Duff, Wayne. Subcultures from the Practitioner’s Perspective, Liberty University Online, 2017
Goodman, Debbie. Enforcing Ethics, 2013.
Shetterly, Robert, 2006-2017 https://www.americanswhotellthetruth.org/portraits/frank-serpico
Tillman, Jr., William M., Understanding Christian Ethics, 1988.
3 hours ago
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1. About the Frank Serpico situation and today’s situations I believe that the two-time periods are far from comparison. In the 1970’s it was not uncommon for police in New York to receive payoffs from illegal operations, such as brothels and gambling dens (Newburn, 1999). So, when you look at the subculture of the 70’s, officers would ostracize someone that “rats” or “snitches”, but in present time I feel it is not a common thing. In today’s time, leaders have stepped up to ensure that their departments are following the laws laid out by the Constitution and punishing those officers that break the law and the department’s policy, all while protecting those individuals that are considered whistleblowers. Most officers realize that threats exist on the streets and not within the department, especially now more than ever, so even if an officer were to inform on a fellow officer, which lead to disciplinary action, I feel most officers would respect that and not hesitate to back that officer up in a crisis. Police currently have an image of being liars and abusing their power, but they want to get back to the image of being public servants and be protectors of the community. In our readings Tillman says that “A Christian citizen is a person who applies Christian principles to political issues” (Tillman, 1988), meaning when police are faced with these situations they need to ask themselves, what would God want me to do?
2. The “blue wall of silence” does truly exist, to a certain extent. I believe police officers will do what they feel is right when it comes to protecting the rights of the public, but there are situations where an officer will have another officer’s back. In most cases of police brutality, you see multiple officers involved in the situation, and most times their actions turn out to be in accordance with use of force policy. I believe this is due to the blue wall of silence, because the officers are not going to say that they assaulted someone without cause and turn on their brothers in blue, but an officer with strong morals and ethics would not hesitate to report true facts of the incident. The bible tells us “Truthful lips will endure forever, but a lying tongue is but for a moment.” (Proverbs 12:19, ESV).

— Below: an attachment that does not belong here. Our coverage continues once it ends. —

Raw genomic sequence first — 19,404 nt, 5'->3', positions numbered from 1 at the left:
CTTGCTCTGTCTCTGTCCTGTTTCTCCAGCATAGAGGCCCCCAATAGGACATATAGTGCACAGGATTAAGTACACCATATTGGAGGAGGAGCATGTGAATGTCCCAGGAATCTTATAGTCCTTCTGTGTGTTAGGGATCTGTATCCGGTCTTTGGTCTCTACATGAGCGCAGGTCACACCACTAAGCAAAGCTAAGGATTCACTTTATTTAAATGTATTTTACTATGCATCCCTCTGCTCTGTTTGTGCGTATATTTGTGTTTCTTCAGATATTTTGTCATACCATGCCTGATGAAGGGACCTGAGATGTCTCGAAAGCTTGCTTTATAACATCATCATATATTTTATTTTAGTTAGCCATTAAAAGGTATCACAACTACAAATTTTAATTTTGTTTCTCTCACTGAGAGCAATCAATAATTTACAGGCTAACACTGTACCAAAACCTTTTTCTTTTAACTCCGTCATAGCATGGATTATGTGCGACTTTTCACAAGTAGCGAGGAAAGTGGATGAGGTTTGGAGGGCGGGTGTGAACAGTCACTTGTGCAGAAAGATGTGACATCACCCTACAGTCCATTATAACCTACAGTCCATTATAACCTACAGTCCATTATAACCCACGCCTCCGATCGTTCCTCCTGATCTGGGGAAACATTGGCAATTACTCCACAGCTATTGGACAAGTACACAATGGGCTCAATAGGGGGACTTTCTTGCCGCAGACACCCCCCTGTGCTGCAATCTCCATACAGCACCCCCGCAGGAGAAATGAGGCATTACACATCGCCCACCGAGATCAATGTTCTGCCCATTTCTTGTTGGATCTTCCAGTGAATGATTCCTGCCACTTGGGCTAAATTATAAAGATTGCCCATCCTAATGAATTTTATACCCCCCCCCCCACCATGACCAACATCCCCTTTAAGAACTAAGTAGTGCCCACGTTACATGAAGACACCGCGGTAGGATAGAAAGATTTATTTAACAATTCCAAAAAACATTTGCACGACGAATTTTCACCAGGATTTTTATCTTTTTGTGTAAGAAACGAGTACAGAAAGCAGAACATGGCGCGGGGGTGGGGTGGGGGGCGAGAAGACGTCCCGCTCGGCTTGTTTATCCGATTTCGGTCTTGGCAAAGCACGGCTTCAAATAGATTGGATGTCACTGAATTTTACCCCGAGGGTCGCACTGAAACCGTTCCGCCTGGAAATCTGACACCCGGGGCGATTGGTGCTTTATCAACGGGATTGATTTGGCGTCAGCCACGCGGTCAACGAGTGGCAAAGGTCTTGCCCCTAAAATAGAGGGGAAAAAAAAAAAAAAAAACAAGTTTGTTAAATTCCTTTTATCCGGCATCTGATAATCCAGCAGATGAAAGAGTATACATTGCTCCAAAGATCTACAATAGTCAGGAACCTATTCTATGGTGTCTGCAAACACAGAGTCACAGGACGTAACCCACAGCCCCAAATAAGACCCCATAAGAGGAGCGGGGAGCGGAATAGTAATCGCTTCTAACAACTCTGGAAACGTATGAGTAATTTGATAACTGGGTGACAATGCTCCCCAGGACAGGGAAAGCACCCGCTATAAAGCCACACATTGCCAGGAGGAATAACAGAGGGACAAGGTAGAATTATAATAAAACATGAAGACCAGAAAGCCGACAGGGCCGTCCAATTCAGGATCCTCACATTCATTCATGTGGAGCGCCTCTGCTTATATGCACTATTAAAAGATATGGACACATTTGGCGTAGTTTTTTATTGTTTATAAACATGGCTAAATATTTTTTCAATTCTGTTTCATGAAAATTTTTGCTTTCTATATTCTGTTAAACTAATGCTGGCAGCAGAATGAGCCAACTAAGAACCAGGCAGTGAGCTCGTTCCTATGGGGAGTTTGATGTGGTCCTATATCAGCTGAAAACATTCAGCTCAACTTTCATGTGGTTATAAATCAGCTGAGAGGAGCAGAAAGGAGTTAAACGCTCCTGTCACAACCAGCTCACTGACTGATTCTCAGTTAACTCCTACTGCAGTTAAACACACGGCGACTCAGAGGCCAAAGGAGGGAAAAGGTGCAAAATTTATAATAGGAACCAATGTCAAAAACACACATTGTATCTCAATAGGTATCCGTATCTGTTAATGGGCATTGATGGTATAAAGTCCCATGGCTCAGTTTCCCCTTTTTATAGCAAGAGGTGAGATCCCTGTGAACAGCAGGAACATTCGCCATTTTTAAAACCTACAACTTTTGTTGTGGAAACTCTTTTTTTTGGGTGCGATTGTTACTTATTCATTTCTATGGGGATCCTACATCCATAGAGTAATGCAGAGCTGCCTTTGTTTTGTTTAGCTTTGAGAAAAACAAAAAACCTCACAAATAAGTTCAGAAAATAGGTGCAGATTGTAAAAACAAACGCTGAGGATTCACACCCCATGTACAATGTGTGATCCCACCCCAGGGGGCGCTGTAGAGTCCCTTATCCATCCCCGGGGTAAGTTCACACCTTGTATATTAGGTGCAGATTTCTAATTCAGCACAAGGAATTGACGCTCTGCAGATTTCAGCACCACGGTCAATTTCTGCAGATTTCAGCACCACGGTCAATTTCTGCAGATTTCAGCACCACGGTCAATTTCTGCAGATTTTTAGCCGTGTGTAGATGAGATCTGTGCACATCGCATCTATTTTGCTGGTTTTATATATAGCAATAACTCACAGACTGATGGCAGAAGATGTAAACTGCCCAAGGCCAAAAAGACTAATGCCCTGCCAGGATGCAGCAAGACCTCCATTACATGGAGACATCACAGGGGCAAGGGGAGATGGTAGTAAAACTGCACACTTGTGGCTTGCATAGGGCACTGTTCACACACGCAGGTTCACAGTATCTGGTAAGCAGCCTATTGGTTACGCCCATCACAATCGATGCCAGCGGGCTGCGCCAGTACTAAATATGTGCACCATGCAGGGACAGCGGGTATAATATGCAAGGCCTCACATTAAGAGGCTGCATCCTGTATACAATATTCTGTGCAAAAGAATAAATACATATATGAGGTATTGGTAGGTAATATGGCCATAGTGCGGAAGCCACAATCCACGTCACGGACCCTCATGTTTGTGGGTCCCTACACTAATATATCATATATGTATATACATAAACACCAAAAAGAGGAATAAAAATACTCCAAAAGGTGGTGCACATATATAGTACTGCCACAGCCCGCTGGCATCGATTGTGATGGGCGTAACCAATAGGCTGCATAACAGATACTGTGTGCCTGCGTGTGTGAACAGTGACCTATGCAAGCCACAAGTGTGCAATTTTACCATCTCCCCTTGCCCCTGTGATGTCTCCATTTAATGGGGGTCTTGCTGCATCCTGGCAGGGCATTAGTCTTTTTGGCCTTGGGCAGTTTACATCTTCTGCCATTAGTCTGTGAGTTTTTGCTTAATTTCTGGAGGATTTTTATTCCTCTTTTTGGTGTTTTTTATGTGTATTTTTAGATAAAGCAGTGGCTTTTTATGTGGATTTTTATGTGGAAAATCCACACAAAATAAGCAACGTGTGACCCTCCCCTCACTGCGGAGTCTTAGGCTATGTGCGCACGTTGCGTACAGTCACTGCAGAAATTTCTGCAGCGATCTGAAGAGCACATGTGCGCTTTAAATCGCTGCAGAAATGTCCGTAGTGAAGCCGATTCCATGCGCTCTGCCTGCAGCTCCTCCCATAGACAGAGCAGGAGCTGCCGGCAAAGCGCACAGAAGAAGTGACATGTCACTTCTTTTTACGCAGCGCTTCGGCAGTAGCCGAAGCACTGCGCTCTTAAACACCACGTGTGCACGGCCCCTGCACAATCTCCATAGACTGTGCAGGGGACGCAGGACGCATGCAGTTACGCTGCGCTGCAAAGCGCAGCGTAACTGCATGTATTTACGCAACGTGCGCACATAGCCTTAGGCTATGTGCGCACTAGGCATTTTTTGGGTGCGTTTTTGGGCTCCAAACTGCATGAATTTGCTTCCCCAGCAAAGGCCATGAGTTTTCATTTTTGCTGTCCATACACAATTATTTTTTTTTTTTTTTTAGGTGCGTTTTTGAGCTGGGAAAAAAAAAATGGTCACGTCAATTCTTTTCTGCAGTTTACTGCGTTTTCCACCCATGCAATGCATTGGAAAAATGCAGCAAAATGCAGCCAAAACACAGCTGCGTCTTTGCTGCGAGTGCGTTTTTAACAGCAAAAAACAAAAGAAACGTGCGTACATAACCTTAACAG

3. The things that leaders need to remember to do is to hold everyone, and I mean everyone, accountable for their actions. A leader cannot expect his followers to respect and adhere to their message if they are not willing to enforce their own policy on everyone equally. I also believe they need to be fair and just when issuing out discipline and not be influenced by outside sources, such as the media and the public. A leader should be committed to his people and not let someone dictate punishment when they may not understand the whole situation.
4. Without hesitation, I would have notified my supervisor of the situation. The main reason being is not only did he put the inmate’s life in danger, but mine. From an ethical standpoint that officer went against everything that is right and chose to do the wrong thing. He obviously knew I would be out on the floor, because he most likely had to open the door for me, but choose to sleep anyway. Correctional officers are bound to also protect and safeguard inmates and although they may be criminals they are still human. The fact they he was unable to respond could have led to a tragic incident where loss of life was a possibility.
Newburn, T., (1999), Understanding and Preventing Police Corruption: Lessons from the Literature, http://www.popcenter.org/problems/street_prostitution/PDFs/Newburn_1999.pdf
Tillman, W.M., (1988), Understanding Christian Ethics: An Interpretation Approach, Chapter 6, Page 124
Proverbs 12:19, ESV, https://www.openbible.info/labs/cross-references/search?q=Proverbs+12%3A19